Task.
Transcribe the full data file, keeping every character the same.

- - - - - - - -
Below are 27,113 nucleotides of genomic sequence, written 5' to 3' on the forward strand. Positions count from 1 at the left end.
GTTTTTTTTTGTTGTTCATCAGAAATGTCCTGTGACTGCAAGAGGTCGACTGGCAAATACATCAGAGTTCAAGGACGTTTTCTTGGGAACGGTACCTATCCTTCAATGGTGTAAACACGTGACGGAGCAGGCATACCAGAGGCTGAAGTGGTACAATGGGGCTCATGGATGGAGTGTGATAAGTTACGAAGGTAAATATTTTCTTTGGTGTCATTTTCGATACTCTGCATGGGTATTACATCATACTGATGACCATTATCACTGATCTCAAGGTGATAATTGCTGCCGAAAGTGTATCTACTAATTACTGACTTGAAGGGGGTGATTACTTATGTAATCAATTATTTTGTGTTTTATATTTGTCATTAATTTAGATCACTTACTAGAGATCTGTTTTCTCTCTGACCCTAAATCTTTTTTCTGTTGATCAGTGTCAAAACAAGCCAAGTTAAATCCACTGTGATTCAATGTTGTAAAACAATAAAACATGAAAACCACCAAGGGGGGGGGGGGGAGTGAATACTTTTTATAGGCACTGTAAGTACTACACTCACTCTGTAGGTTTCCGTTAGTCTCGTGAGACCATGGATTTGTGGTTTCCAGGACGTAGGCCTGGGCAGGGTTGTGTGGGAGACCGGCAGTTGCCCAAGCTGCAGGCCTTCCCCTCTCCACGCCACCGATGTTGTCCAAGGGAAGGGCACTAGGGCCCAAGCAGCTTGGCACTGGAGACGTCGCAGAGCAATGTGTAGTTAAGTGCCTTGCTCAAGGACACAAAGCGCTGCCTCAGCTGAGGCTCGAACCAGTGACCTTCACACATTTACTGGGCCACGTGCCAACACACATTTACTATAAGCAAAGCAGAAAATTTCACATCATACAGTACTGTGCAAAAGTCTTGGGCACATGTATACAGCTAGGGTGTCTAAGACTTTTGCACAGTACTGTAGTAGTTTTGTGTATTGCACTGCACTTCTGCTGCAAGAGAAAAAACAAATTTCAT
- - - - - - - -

Below are 27,113 nucleotides of genomic sequence, written 5' to 3' on the forward strand. Positions count from 1 at the left end.
GTTTTTTTTTGTTGTTCATCAGAAATGTCCTGTGACTGCAAGAGGTCGACTGGCAAATACATCAGAGTTCAAGGACGTTTTCTTGGGAACGGTACCTATCCTTCAATGGTGTAAACACGTGACGGAGCAGGCATACCAGAGGCTGAAGTGGTACAATGGGGCTCATGGATGGAGTGTGATAAGTTACGAAGGTAAATATTTTCTTTGGTGTCATTTTCGATACTCTGCATGGGTATTACATCATACTGATGACCATTATCACTGATCTCAAGGTGATAATTGCTGCCGAAAGTGTATCTACTAATTACTGACTTGAAGGGGGTGATTACTTATGTAATCAATTATTTTGTGTTTTATATTTGTCATTAATTTAGATCACTTACTAGAGATCTGTTTTCTCTCTGACCCTAAATCTTTTTTCTGTTGATCAGTGTCAAAACAAGCCAAGTTAAATCCACTGTGATTCAATGTTGTAAAACAATAAAACATGAAAACCACCAAGGGGGGGGGGGGGAGTGAATACTTTTTATAGGCACTGTAAGTACTACACTCACTCTGTAGGTTTCCGTTAGTCTCGTGAGACCATGGATTTGTGGTTTCCAGGACGTAGGCCTGGGCAGGGTTGTGTGGGAGACCGGCAGTTGCCCAAGCTGCAGGCCTTCCCCTCTCCACGCCACCGATGTTGTCCAAGGGAAGGGCACTAGGGCCCAAGCAGCTTGGCACTGGAGACGTCGCAGAGCAATGTGTAGTTAAGTGCCTTGCTCAAGGACACAAAGCGCTGCCTCAGCTGAGGCTCGAACCAGTGACCTTCACACATTTACTGGGCCACGTGCCAACACACATTTACTATAAGCAAAGCAGAAAATTTCACATCATACAGTACTGTGCAAAAGTCTTGGGCACATGTATACAGCTAGGGTGTCTAAGACTTTTGCACAGTACTGTAGTAGTTTTGTGTATTGCACTGCACTTCTGCTGCAAGAGAAAAAACAAATTTCAT